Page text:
Lest compile allegro 5 with wasm for web games
dhia hassen

WebAssembly (abbreviated Wasm ) is a safe, portable, low-level code format designed for efficient execution and compact representation. Its main goal is to enable high performance applications on the Web, but it does not make any Web-specific assumptions or provide Web-specific features, so can be employed in other environments as well.
c/c++ code can be compiled to wasm and run on web browsers , unity engine has an export wizzard for wasm
this is what wasm capable of https://www.youtube.com/watch?v=3w5AM6uWwYk

opengl calls are converted to webgl , sdl library is exported to wasm , are there any aims to do so with allegro , i will be glad to participate on this ;D ;D ;D


There is a patchset for getting Allegro to work with emscripten, see this thread https://listengine.tuxfamily.org/lists.liballeg.org/allegro-developers/2014/06/msg00023.html. I imagine wasm would be similar. The key sticking point was Allegro's use of threads, but it wasn't that bad in the end I thought.


I think this is a great idea if it could be incorporated cleanly into Allegro. The web browser is an important platform these days. Too bad I can't offer much in the way of assistance...:P


Note that the SDL port of Allegro already allows running Allegro 5 games in the browser: http://allegro5.org/html5/ex_draw_bitmap.html

So if the goal is to run your game in the browser with the least effort, that would be the way to go :)

Edgar Reynaldo
Elias said:

SDL port of Allegro

That smacks of irony.

Where's the Allegro5 port of SDL2????


Well, SDL2 supports more platforms than Allegro5, so an SDL2 driver for Allegro5 makes sense while the other way around would not.

Edgar Reynaldo

Please clarify - does it let you write SDL code that translates to Allegro? Or does it translate the Allegro code to SDL?

Chris Katko

They basically do the same thing, a thin wrapper around the big ticket libraries like OpenGL/DirectX and system/window handler code. So I imagine a wrapper translation layer would be almost trivial to make in a weekend or two--just translating the (mostly) equivalent structures with different names.

Disclaimer: I'm NOT under-valuing the work the awesome devs put into Allegro. Merely compared to the armies of coders it takes to write say, OpenGL, WPF, etc.

Mark Oates

OK, this is amazing.

Dude, the fullscreen is 🔥

I want a piece of this so where should I start? Would it be best to start learning SDL or should I work with the Allegro emscripten approach?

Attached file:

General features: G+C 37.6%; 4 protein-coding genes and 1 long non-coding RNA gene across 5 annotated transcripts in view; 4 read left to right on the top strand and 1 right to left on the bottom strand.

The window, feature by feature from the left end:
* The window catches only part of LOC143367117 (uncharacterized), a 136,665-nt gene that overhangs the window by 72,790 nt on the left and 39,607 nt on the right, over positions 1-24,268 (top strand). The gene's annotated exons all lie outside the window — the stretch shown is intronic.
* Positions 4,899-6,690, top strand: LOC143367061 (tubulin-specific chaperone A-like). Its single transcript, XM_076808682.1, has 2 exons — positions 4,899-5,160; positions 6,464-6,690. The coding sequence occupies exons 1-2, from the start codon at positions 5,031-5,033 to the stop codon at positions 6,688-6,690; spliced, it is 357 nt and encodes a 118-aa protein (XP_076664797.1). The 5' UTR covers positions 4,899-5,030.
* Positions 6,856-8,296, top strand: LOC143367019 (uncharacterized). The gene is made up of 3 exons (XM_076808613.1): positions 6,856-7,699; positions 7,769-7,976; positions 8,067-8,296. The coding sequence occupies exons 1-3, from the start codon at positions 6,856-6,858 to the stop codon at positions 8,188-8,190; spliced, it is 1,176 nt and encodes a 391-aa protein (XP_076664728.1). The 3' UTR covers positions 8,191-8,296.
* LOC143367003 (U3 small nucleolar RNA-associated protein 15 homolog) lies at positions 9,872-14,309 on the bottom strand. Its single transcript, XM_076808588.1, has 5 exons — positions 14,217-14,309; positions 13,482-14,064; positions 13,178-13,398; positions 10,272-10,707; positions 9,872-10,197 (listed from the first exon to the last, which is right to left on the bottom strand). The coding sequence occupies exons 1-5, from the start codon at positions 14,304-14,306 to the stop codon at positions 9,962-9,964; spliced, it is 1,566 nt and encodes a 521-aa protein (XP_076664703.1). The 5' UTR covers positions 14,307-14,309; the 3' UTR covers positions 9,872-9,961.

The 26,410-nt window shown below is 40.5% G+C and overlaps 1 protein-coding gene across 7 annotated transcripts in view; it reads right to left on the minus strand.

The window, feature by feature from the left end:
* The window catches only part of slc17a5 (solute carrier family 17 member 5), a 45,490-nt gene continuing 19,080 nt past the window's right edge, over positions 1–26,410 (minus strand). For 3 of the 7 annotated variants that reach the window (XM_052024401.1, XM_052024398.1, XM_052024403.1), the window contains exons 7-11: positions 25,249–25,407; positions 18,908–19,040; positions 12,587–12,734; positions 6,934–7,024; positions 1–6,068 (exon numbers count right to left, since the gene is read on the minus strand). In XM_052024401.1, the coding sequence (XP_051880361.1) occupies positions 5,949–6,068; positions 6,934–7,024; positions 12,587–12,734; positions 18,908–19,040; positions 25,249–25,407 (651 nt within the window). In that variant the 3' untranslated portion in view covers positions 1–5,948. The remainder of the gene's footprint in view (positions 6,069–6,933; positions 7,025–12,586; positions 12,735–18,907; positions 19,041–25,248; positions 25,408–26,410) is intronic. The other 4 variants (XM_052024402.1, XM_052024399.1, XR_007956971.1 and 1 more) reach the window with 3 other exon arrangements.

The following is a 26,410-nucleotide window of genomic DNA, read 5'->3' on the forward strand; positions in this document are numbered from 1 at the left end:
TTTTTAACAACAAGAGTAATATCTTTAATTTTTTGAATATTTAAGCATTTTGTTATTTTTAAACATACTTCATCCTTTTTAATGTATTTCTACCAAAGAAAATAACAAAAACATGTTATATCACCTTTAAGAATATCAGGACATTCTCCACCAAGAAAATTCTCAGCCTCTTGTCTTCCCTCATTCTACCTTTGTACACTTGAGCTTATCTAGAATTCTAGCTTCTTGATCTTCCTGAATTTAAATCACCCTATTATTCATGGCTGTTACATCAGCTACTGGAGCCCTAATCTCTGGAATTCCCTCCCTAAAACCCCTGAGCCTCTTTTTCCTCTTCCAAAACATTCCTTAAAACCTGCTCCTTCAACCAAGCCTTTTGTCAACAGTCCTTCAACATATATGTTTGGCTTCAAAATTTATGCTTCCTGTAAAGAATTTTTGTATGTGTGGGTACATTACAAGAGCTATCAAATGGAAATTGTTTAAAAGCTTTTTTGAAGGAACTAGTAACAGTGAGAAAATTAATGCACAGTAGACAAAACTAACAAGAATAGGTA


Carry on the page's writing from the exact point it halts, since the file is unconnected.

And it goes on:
Are there things like joystick support, MIDI support (through https://webaudio.github.io/web-midi-api/), and audio?


I want a piece of this so where should I start?

Unfortunately it's some time ago I last played with it [1]

But I want to revisit it after I'm done with porting Allegro's Android build from ant to gradle.

dhia hassen

I am very glad that the FPS is 60 , even SDL2 didnt easly had that hight FPS on web , by the way , you can even pass emscripten and compile to native web assembly and run it outside emscripten sandbox with even much heigher FPS XD , actually nothing to work on to establish that , we will just need to compile with the new emscrptin and chooce wasm flags .

Mark Oates

Another pie-in-the-sky dream I have is to find some way to automate the building of Allegro projects. The steps would be something like this:

  • Create an AllegroPlanet project.

  • Link the project to an open GitHub repo.

  • AllegroPlanet would clone and build the project for multiple platforms.

  • Links would be available for download.

With emscripten, this could taken one step further and the projects could be hosted and played on the browser! :o

Eric Johnson

Would it not be more advantageous to instead create a version of Allegro specifically built in JavaScript for use on the Web? I played my hand in this a few months back by creating a JS library that mimicked the functionality of Allegro (dubbed "allegro5.js") and even used it to make a game. It abstracts canvas calls through function names mimicking Allegro 5. It's far from perfect, and it's a little different than Allegro 5 in C, but it's a proof of concept. Thoughts?

Mark Oates

Nice! That almost feels like classic Allegro 4. Do you have any plans for it? Like, event queues and stuff like that?

dhia hassen

By time , game engines are avoiding javascript for web and going for wasm , if you guys want something promising it is better to build with wasm and not rewtire with javascript

Eric Johnson

Nice! That almost feels like classic Allegro 4. Do you have any plans for it? Like, event queues and stuff like that?

I'm not sure how to replicate Allegro 5's event queue system accurately in JavaScript, but I would like to. It is for this reason that accessing keys is done in a way more reminiscent of Allegro 4 than 5.

I actually haven't touched the code in several months. My goal with it was to replicate/mimic the functionality of Allegro 5 as closely as I could, but ran into some snags. There are several aspects of Allegro and C that simply do not make sense or is nearly impossible on the Web in JavaScript. For example, bitmap tinting is a breeze on desktop in C, but it is too slow to be done in real-time in JavaScript. I wrote a function that creates tinted bitmaps in JavaScript, but it is only really usable if done before starting the game loop, and even then it adds many seconds to loading time even for small bitmaps.